St. Kitts and Nevis (WINN); It has been revealed that more than 15,000 regular St. Kitts and Nevis passports and almost 100 diplomatic passports were issued without place of birth under the Denzil Douglas-led administration.
Prime Minister Dr. Timothy Harris made the announcement at a press conference Thursday (Mar 9).
“Based on records provided by the Canadian Bank Note some 15,197 regular passports, 91 diplomatic and 39 official passports were issued by the last government without the country of birth field.
“We couldn’t leave all those passports out there for an indefinite period of time still out there, because that would bring discredit to the legitimacy of those of you who have your passport with the country of origin field.”
Despite claiming it was not illegal to remove the country of birth field from passports, international pressures led to the Labour Party Administration recalling all such passports in December 2014. Persons were given until March 2015 to return the passports to have them replaced at the government’s expense.
Former Prime Minister Dr. Denzil Douglas said then that once the deadline had passed, any passports outstanding which did not show the country of birth of the passport holder would be invalidated.
On Thursday however, Prime Minister Harris stated that his administration will de deactivating all passports without the place of birth field and nationals would have to bear the cost of having them replaced.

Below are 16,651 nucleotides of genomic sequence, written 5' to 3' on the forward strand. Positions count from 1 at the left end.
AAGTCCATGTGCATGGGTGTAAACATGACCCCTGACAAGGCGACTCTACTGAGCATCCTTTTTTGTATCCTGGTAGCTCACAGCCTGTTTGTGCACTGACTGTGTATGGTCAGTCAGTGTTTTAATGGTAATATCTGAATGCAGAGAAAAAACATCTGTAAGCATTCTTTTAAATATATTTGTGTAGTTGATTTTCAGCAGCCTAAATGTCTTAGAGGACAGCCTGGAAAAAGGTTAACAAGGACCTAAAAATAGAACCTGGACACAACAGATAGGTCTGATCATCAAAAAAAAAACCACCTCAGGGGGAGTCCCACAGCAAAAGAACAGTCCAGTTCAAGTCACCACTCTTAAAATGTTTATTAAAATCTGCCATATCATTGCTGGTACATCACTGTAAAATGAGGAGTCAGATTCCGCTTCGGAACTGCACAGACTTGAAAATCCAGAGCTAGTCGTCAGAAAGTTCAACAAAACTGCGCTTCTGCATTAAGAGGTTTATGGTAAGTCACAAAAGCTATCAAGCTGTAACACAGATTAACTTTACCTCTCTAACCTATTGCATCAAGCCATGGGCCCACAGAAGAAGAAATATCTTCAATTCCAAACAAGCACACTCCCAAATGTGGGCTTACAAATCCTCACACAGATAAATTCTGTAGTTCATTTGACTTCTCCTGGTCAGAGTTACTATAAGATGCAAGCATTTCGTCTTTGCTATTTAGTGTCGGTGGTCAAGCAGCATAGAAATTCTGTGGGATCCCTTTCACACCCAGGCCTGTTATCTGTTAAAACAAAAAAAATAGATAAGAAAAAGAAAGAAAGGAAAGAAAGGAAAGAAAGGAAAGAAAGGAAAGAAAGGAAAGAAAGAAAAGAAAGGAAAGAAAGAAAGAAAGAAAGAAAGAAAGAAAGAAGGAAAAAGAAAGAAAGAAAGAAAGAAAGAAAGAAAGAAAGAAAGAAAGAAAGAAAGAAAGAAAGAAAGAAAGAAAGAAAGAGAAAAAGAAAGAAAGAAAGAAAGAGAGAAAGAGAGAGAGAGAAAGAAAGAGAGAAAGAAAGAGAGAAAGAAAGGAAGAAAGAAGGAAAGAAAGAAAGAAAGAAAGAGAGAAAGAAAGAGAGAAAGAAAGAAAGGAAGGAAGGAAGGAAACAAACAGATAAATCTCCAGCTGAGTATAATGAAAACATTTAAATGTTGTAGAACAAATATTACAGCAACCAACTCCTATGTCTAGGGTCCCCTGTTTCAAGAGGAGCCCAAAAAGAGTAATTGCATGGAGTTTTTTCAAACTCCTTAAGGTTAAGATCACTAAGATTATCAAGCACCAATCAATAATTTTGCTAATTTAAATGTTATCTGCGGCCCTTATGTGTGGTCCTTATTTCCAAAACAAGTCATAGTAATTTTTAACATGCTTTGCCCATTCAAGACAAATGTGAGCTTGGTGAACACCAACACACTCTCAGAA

“My government has taken the decision to deactivate all passports issued by the former government without the country of birth field. All such holders would have to re-apply for a new passport which will contain the relative country of birth field and they would pay the cost of the new passport.
“This is an imperative to safeguard the integrity of our passport to comply with international best practices and to satisfy our commitment to being a responsible member of the international community. I would want to remind citizens that to avoid inconveniences in their travel, they should ensure that their passport has some validity for at least six months before they make arrangements for travel.”
The federation experienced international scandal surrounding its diplomatic passports late in 2013 when Iranian Alizera Moghadam entered Canada with a St. Kitts and Nevis diplomatic passport under false pretense- a diplomatic passport he claimed he had bought from the then government; a claim they denied. The incident was believed to have caused the Canadian government to one year later revoke the visa waiver status of nationals using St. Kitts and Nevis passports to enter Canada.
Prime Minister Harris said the government has started reviewing the issuance of diplomatic passports under the former administration and has slowed down its own processing of such travel documents.
“What had developed in the system in large measure, as persons saw the looseness in the last regime in making the diplomatic passports available almost everybody began to come forward to say “I need one”; and we moved away from the strict practice, the protocols in relation to what kind of passport persons should have.
“As we speak we are reviewing that particular matter. We have therefore put a slow-down of the processing of that as we refine our own system.
“The diplomatic passport is the highest level and therefore it should be few and far between in terms of the procession if you are going to preserve the integrity of it and the dignity attached to it.”